A great listing should tell potential buyers as much as possible about an item. It should evoke emotions with its imagery and give detailed information in the header and body. When buying anything online, a buyer wants to feel some kind of connection to the item. Izzy and Rose make effective use of photos, showcasing their listings from multiple angles, against bright light so buyers can see the item up close. Their closet also uses descriptive copy for both the title and the body of the listings. As I've talked about on the mini-series, Poshmark is part search engine.
Text is an important part of building up the SEO juice on the platform and on search engines outside of Poshmark.
Proactive and Participative
I've talked about how Poshmark listings are like digital pets from the 1990s. You have to walk them, feed them, and give them attention otherwise they will wilt and die. Similarly, you can have a snazzy store and great listings but if you don't participate in the Poshmark community and be active with your listings, they'll fall by the wayside. I made this mistake when we started in 2018, treating the platform as a "set it and forget it" place to list wares. We didn't close our first sale until four months in despite growing our store and doing the things above. It wasn't until I started being proactive and participative in the Posh community by sharing, liking, following, and attending Poshmark parties that we really started gaining momentum with our followers and with sales. Izzy and Rose took this advice to heart and started being proactive and participative from launch day by sharing their listings, following and liking other Poshers, and responding to comments. More importantly, they've been doing this every day, finding spare minutes within their busy schedules to be proactive. It stands to reason why they now have close to a 1000 followers in less than a week (I'm betting 1000+ by tomorrow when the episode releases). In contrast, I know one seller who's been on the platform for four years with less than 300 followers. Her listings are ok with nice pictures and descriptive text but I've noticed she doesn't reply to many comments. And yet, she still has some sales under her belt. I can only imagine how much more successful she would be if she put in one or two minutes a day into her store.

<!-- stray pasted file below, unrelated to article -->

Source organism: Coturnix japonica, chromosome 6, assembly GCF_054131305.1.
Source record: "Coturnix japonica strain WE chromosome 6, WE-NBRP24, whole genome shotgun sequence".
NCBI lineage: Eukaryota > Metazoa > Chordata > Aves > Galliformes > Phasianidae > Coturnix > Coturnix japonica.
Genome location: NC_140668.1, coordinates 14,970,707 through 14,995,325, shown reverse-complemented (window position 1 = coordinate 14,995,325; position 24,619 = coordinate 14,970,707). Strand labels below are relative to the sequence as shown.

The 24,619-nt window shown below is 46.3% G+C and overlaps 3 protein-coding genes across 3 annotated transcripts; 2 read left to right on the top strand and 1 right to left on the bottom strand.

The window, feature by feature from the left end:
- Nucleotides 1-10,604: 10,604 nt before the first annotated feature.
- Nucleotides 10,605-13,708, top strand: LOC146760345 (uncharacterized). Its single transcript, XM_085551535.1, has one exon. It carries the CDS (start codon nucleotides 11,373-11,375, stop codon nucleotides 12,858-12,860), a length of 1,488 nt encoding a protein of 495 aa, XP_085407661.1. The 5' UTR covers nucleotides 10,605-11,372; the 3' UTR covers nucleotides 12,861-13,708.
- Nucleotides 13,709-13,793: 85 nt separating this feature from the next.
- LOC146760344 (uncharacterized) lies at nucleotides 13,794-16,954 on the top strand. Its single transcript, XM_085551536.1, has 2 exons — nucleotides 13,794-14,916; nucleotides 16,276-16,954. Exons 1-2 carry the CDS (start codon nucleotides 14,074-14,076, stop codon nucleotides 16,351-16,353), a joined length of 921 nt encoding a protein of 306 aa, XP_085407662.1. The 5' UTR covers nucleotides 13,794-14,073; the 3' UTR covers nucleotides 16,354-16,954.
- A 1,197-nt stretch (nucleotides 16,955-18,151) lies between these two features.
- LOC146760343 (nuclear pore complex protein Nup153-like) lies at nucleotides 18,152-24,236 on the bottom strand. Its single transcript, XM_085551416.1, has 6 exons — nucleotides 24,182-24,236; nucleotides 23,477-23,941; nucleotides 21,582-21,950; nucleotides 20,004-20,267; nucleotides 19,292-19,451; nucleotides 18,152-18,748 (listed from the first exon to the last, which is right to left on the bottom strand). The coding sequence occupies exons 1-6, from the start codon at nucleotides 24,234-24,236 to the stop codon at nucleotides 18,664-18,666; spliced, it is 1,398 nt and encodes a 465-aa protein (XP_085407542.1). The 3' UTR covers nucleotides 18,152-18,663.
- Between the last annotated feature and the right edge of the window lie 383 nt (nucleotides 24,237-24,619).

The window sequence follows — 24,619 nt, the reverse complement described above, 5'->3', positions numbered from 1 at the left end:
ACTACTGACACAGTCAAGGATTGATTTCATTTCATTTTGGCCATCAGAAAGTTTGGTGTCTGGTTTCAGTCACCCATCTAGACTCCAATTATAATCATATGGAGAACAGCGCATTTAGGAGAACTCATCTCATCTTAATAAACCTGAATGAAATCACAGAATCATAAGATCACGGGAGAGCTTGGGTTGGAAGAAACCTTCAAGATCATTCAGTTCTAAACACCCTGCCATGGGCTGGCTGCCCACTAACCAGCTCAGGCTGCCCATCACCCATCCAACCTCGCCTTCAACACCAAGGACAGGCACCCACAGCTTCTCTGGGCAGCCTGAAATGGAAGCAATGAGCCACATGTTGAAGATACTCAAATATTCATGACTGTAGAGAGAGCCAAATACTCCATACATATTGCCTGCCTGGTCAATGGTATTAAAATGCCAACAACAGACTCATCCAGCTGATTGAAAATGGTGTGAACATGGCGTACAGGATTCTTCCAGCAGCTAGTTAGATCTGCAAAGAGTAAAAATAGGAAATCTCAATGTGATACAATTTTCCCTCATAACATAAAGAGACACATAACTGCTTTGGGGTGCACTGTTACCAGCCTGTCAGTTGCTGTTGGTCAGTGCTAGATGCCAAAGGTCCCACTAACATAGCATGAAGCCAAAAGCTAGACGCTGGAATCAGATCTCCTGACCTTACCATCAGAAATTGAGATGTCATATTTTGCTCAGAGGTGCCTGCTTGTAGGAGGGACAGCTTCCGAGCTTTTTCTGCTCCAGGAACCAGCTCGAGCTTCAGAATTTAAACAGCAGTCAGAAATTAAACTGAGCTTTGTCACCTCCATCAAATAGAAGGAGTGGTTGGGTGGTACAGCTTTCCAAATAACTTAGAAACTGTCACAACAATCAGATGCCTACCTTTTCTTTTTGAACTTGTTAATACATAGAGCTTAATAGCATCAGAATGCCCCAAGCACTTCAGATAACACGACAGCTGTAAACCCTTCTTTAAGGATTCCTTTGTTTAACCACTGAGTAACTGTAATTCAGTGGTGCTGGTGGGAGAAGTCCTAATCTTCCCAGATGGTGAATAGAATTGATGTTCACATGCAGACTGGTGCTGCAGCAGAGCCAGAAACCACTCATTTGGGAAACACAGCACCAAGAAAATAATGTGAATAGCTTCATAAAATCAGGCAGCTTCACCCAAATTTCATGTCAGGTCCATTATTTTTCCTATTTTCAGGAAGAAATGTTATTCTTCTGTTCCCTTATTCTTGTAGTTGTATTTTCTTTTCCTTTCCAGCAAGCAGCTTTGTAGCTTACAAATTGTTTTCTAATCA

If you're serious about being a seller on Poshmark, being proactive and participative will set you up for sales and success a lot quicker than being passive on it.
Leveraging new tools to stand out
While there's greater competition, Poshmark has added new tools and enhancements that not everyone is fully utilizing yet. Stories, video, and style tags are three that come to mind. In the past year, Poshmark has integrated these powerful and prolific features that are native to social media platforms like Instagram and Facebook. Stories and video allow sellers to better engage with potential buyers, giving them a more intimate and detailed look at listings. I'm surprised that more sellers aren't using videos for their listings as it takes all of 5 seconds to shoot some footage on your phone and upload it as part of the creation process. If you want to create professional looking videos with voiceover narration and music, I cover how to do so in just a few minutes on episode 330 on the mini-series. More recently, Poshmark added a style tags to the listing creation process, in which a seller can add up to three keywords to their items. Style tags act as a powerful indexing taxonomy, similar to hashtags on social media. Adding these allow buyers to find your listings more easily and gives the platform more metadata to understand what you're selling and who best to show it to.
Izzy and Rose have leveraged these tools from day one and I firmly believe it's a big reason why they've built up a following so quickly. They're using stories to introduce visitors to their store and create a personal connection with their customers and followers.
They're also using video and style tags to enhance their listings. While photos are a tried and true staple, video is truly king when it comes to media.
Your phone is a portable studio.
Izzy and Rose are off to a very strong start. They've created a strong first impression with their branding and are using good visuals and text for their listings. More importantly, they're taking care of their "digital pets," giving them just a few minutes of time and attention each day; being proactive and participative in the Poshmark community.
Areas to work on / suggestions
There are two things that I recommend Izzy and Rose focus on to continue building on their momentum, both of which they're already doing or planning on doing:
Set up a studio: this can be a corner of your house or other designated area. You can decorate it simply or elaborately. That's up to you. The most important aspect is to have good lighting for photos. Consistency in environments will become part of your brand.
Incorporate more video: We now use video for every new listing since the feature was released earlier this summer. If I had the time, I would go back and add it to all of our prior listings, especially the higher end and more expensive items. Izzy and Rose are using video and once their studio is set up, I recommend they create short videos for every listing.
Get a mannequin (extra credit): I've shared on the mini-series how clothes look better on forms than on hangers. The best way to showcase the curves and nuances of a garment are either to use a live model or a mannequin. If you're just starting out, using hangers or laying them flat against a clear backdrop is fine but once you generate some sales, consider investing in a mannequin or form. Since Izzy and Rose are serious about their Poshmark business, they've already ordered a mannequin, which will make their listing photos stand out even more.
Overall, Izzy and Rose are off to a strong start and I'm excited for what lies ahead on their journey. Given what they've accomplished in just one week, I see great things ahead for both of them.